Levin is preparing to welcome its first intake of Colombian refugees.
Immigration New Zealand general manager border and visa operations Nicola Hogg said they were looking to resettle around 70 Colombian quota refugees in Levin in the next year.
The first intake of refugees to arrive in Levin will be three families consisting in total of seven people. They were meant to arrive last year, but were delayed when Covid-19 restricted travel arrangements.
"We expect the first three Colombian families to arrive in New Zealand in July," she said.
"Once suitable housing has been found, we would expect the families to move to their new life in Levin by September."
The families will spend their first six weeks at Te Āhuru Mōwai o Aotearoa (Māngere Refugee Resettlement Centre) in Auckland where they receive help to prepare for life in New Zealand and to move into the community.
Refugees who enter New Zealand under the Refugee Quota Programme spend their first six weeks at the Mangere centre. Services offered there include English language classes, health screening and mental health support.
Hogg said New Zealand's Refugee Quota was a reflection of the Government's international humanitarian commitments to provide protection to refugees who were unable to return safely to their home country.
Initially, the refugee quota was 750 refugees, which was extended to 1000 in 2018.
INZ announced eight refugee resettlement locations would continue to be provided by the New Zealand Red Cross: Palmerston North, Levin, Masterton, Wellington, Nelson, Blenheim, Dunedin and Invercargill.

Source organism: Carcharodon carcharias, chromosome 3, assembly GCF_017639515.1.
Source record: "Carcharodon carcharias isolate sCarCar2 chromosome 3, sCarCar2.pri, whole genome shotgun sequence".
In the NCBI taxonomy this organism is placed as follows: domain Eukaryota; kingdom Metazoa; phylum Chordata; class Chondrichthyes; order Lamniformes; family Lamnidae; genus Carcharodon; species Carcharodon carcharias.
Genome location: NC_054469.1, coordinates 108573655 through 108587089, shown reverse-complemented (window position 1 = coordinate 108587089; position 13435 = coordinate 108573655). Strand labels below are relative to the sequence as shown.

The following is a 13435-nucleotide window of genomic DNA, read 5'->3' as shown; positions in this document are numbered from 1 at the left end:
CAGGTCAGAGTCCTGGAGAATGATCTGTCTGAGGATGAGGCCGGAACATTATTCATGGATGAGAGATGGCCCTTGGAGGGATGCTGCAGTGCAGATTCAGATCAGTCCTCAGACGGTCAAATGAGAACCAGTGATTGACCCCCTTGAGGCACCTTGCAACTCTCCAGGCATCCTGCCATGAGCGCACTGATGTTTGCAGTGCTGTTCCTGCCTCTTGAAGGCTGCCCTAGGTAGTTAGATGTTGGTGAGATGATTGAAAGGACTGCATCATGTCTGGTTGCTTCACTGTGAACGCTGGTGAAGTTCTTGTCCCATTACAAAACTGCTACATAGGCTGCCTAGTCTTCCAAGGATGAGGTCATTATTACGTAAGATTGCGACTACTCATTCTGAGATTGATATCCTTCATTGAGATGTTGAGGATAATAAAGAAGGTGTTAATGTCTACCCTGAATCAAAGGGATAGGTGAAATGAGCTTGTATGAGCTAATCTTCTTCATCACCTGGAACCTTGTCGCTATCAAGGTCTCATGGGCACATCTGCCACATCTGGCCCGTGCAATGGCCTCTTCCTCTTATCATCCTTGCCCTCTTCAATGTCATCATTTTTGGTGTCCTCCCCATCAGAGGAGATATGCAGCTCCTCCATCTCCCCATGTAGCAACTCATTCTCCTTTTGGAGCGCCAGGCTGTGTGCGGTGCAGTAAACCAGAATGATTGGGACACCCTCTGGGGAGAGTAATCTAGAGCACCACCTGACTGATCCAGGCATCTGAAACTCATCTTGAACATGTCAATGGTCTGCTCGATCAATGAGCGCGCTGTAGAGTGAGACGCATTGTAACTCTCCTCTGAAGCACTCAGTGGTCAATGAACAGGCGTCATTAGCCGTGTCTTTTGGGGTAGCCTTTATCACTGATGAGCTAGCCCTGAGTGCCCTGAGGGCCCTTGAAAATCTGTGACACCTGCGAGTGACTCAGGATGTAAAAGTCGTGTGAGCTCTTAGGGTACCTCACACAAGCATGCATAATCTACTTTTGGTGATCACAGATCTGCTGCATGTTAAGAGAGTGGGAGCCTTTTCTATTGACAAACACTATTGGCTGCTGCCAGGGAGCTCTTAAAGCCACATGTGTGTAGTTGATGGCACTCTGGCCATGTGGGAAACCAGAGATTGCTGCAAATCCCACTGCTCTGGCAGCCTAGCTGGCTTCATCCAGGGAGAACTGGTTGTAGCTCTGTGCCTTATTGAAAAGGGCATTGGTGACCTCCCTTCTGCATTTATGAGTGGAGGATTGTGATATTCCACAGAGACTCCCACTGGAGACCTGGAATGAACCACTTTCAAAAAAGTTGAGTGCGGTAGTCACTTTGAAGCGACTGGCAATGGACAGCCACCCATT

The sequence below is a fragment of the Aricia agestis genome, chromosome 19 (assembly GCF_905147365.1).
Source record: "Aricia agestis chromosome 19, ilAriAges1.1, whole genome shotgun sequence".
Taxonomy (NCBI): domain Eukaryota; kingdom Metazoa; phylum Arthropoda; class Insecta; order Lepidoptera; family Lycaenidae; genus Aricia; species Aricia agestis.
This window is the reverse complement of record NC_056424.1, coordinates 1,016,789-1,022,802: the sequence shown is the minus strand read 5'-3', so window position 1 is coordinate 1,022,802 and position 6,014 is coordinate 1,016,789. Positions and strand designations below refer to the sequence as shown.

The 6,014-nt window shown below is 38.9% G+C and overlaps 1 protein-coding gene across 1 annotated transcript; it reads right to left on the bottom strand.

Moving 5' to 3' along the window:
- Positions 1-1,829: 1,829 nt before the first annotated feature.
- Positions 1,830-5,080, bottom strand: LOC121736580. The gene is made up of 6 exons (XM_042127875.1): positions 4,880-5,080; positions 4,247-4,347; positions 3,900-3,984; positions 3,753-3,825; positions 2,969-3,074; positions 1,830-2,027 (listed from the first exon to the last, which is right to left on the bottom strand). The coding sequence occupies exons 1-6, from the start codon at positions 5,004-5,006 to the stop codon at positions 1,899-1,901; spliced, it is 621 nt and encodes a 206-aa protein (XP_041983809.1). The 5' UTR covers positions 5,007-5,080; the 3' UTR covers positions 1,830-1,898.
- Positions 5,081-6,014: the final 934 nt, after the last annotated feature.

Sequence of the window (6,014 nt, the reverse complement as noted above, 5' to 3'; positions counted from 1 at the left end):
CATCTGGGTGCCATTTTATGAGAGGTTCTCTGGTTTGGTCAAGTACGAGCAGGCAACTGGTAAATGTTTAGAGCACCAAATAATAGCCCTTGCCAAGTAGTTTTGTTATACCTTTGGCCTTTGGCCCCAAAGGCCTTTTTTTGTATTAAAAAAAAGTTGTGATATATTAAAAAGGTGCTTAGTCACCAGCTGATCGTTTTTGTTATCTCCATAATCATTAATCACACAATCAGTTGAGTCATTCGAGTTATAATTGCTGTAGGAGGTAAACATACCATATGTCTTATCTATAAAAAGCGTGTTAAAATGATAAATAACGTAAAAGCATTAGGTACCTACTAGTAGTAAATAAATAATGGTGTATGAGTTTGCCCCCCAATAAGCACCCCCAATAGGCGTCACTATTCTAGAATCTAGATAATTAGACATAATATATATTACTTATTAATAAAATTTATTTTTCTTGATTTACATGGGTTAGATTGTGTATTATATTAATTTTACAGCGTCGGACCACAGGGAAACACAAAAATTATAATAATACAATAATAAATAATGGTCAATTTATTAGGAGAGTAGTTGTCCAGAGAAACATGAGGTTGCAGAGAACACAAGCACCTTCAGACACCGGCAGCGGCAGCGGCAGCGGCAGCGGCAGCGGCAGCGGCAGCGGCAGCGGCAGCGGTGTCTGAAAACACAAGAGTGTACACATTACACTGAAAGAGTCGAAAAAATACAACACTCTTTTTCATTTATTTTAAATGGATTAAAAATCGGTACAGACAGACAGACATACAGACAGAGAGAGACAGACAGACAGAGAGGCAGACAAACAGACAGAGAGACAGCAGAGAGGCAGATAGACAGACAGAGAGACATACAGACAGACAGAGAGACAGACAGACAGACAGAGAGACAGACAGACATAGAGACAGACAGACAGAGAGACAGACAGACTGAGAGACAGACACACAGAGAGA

New refugee settlement location providers were Kāhui Tū Kaha (Auckland), Hamilton Multicultural Services Trust (Hamilton), Purapura Whetu Trust (Christchurch), Safer Mid Canterbury (Ashburton) and Presbyterian Support South Canterbury (Timaru).
INZ general manager, refugee and migrant services Fiona Whiteridge said the new contracts begin on July 1 and include an increase from 12 months to up to 24 months of settlement support.
It had also extended assistance to families and their sponsors who have been approved to come to New Zealand under a 'Refugee Family Support Category' visa.
Already there has been resettlement hui held in Levin with the different community organisations involved working together to help each other assist in the wellbeing and assimilation of the former refugees.
Horowhenua District Council community development adviser Liz Tomescu said another resettlement hui would be held in Levin on Wednesday, June 29, where the discussion would:
· focus on what services and care are available and find out where the gaps are
· do our best to map out pathways/scenarios for refugees through health, employment, education, social wellbeing and community and services
· make connections, get to know each other better and strengthen our relationships and while working towards the same goals and outcomes.